Oral baclofen administration in persons with chronic spinal cord injury does not prevent the protective effects of spasticity on body composition and glucose homeostasis

A. S. Gorgey, A. E. Chiodo, D. R. Gater

Research output: Contribution to journalArticle

9 Citations (Scopus)

Abstract

Study design: Correlation study. Objectives: To determine the effects of oral baclofen on body composition (fat mass (FM), fat-free mass (FFM)), extra- and intracellular fluid compartments and glucose homeostasis (plasma glucose and plasma insulin concentrations) in individuals with spinal cord injury (SCI) after controlling for spasticity. Settings: Laboratory settings at the University of Michigan, MI, USA. Methods: Fifteen individuals with chronic motor complete SCI (328 years old, 255 kg/m 2, C6-T11, American Spinal Injury Association A and B) underwent multifrequency bioelectrical impedance analysis to measure body composition and body fluid compartments. Spasticity of the hip, knee and ankle flexors and extensors was measured using a modified Ashworth Scale and the dose of daily oral baclofen was recorded. After overnight fasting, plasma glucose and insulin sensitivity were measured in response to an oral glucose tolerance test. Results: Oral baclofen dose was positively related to body mass index, but not to extensor or flexor spasticity. The dose of baclofen seemed to be correlated to extensor spasticity after considering spasticity per FFM. The increased dose of oral baclofen was positively associated with increased FFM, extra- and intracellular fluid compartments and total body water, but not with FM. Oral baclofen dose was negatively associated with the homeostatic model assessment index. Conclusion: Administration of oral baclofen did not attenuate the protective effects of spasticity on body composition and metabolic profile after SCI. The possibility that oral baclofen could exert an independent protective effect needs to be further investigated.

Original languageEnglish (US)
Pages (from-to)160-165
Number of pages6
JournalSpinal Cord
Volume48
Issue number2
DOIs
StatePublished - Feb 1 2010

Fingerprint

Baclofen
Body Composition
Spinal Cord Injuries
Oral Administration
Homeostasis
Glucose
Fats
Intracellular Fluid
Extracellular Fluid
Body Fluid Compartments
Metabolome
Body Water
Glucose Tolerance Test
Electric Impedance
Ankle
Insulin Resistance
Hip
Fasting
Knee
Body Mass Index

All Science Journal Classification (ASJC) codes

  • Neurology
  • Clinical Neurology

Cite this

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abstract = "Study design: Correlation study. Objectives: To determine the effects of oral baclofen on body composition (fat mass (FM), fat-free mass (FFM)), extra- and intracellular fluid compartments and glucose homeostasis (plasma glucose and plasma insulin concentrations) in individuals with spinal cord injury (SCI) after controlling for spasticity. Settings: Laboratory settings at the University of Michigan, MI, USA. Methods: Fifteen individuals with chronic motor complete SCI (328 years old, 255 kg/m 2, C6-T11, American Spinal Injury Association A and B) underwent multifrequency bioelectrical impedance analysis to measure body composition and body fluid compartments. Spasticity of the hip, knee and ankle flexors and extensors was measured using a modified Ashworth Scale and the dose of daily oral baclofen was recorded. After overnight fasting, plasma glucose and insulin sensitivity were measured in response to an oral glucose tolerance test. Results: Oral baclofen dose was positively related to body mass index, but not to extensor or flexor spasticity. The dose of baclofen seemed to be correlated to extensor spasticity after considering spasticity per FFM. The increased dose of oral baclofen was positively associated with increased FFM, extra- and intracellular fluid compartments and total body water, but not with FM. Oral baclofen dose was negatively associated with the homeostatic model assessment index. Conclusion: Administration of oral baclofen did not attenuate the protective effects of spasticity on body composition and metabolic profile after SCI. The possibility that oral baclofen could exert an independent protective effect needs to be further investigated.",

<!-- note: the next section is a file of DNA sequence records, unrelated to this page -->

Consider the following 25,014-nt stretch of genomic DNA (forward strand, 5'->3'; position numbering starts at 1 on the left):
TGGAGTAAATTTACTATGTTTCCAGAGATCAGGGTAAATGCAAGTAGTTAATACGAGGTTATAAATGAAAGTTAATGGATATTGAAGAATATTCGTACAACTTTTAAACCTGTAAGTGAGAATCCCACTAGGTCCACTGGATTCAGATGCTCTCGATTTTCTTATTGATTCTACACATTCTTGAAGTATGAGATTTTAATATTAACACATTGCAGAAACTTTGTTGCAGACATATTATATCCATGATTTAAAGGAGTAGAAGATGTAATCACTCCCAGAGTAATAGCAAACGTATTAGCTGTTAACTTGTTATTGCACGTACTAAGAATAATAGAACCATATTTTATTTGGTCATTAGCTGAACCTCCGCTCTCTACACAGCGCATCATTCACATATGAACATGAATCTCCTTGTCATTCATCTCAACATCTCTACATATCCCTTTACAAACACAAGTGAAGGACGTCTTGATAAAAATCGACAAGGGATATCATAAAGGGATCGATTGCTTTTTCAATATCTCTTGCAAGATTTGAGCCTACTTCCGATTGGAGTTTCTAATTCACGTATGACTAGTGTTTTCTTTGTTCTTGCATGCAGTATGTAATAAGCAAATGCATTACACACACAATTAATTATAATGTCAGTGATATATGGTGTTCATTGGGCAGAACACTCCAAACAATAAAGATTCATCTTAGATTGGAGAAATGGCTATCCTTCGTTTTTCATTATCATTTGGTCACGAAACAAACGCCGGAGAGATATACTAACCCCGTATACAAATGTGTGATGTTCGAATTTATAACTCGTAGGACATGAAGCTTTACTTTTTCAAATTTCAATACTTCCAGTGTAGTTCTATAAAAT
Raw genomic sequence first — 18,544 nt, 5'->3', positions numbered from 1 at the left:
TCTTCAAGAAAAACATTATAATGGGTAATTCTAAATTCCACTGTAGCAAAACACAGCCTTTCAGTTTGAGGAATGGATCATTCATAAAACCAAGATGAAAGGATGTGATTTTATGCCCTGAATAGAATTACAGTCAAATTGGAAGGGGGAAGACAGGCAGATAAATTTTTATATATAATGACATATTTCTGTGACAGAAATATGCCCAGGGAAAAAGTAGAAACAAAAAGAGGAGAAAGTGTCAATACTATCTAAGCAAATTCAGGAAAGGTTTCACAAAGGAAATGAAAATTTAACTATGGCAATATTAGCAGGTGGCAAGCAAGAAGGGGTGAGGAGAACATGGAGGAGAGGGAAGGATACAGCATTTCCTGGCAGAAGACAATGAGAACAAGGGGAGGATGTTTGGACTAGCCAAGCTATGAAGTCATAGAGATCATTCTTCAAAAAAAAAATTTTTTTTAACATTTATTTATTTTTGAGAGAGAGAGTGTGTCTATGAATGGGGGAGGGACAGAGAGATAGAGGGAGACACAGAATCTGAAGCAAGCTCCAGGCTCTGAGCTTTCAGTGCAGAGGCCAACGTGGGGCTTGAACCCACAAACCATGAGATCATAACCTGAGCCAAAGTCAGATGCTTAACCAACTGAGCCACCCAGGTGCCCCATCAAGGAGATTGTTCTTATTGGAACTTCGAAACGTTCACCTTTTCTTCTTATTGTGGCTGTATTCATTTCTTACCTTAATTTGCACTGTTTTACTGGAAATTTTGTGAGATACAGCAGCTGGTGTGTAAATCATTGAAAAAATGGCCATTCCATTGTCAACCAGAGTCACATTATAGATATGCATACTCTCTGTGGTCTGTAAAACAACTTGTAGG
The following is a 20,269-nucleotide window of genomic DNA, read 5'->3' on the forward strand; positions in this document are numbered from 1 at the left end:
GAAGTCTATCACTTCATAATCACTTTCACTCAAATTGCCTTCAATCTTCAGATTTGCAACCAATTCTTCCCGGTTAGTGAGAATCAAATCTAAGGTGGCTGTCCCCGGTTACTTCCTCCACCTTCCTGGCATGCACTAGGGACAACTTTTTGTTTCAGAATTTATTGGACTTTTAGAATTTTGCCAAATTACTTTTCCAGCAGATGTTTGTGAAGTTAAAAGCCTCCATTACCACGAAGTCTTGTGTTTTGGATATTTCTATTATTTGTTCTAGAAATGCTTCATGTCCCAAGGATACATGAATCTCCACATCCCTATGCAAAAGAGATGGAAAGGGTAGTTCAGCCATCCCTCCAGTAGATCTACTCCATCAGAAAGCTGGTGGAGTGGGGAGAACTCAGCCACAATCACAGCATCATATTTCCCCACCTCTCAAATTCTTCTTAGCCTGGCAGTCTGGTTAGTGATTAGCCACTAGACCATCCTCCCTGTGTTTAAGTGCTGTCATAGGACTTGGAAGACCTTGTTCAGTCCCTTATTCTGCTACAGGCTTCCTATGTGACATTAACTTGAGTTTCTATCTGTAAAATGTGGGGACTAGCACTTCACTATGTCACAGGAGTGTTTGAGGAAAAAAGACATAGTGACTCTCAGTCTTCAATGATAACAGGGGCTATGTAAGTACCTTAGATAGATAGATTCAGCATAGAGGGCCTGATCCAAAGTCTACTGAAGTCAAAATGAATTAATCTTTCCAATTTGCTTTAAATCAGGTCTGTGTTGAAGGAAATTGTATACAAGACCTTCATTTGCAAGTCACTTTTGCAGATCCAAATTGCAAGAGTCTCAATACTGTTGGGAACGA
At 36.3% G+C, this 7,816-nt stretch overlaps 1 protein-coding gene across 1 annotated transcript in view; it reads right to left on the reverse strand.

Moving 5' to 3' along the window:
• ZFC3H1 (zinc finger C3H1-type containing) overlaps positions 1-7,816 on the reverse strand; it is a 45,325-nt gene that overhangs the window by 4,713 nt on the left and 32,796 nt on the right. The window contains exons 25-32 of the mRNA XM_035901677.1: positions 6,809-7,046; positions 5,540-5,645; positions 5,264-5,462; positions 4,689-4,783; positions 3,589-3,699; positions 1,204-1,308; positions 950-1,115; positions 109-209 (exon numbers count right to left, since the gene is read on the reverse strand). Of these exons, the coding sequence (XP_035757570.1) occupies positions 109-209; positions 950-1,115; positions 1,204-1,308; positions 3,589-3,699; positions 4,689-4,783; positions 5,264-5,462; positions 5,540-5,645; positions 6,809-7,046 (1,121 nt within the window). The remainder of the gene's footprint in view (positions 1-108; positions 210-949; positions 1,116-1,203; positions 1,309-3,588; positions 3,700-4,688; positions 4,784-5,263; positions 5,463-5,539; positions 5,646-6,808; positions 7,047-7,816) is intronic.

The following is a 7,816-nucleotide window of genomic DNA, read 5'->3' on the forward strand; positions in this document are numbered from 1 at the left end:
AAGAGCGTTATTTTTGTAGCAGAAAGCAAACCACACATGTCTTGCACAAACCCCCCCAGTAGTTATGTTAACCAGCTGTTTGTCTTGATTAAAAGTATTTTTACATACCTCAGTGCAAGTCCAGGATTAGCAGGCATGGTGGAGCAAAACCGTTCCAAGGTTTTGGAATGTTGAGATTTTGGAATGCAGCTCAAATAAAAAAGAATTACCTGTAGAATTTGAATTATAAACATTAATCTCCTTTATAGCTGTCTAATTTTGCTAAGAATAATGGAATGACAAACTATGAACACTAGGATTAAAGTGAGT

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Oral baclofen administration in persons with chronic spinal cord injury does not prevent the protective effects of spasticity on body composition and glucose homeostasis. / Gorgey, A. S.; Chiodo, A. E.; Gater, D. R.

In: Spinal Cord, Vol. 48, No. 2, 01.02.2010, p. 160-165.

Research output: Contribution to journalArticle

TY - JOUR

T1 - Oral baclofen administration in persons with chronic spinal cord injury does not prevent the protective effects of spasticity on body composition and glucose homeostasis

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AU - Chiodo, A. E.

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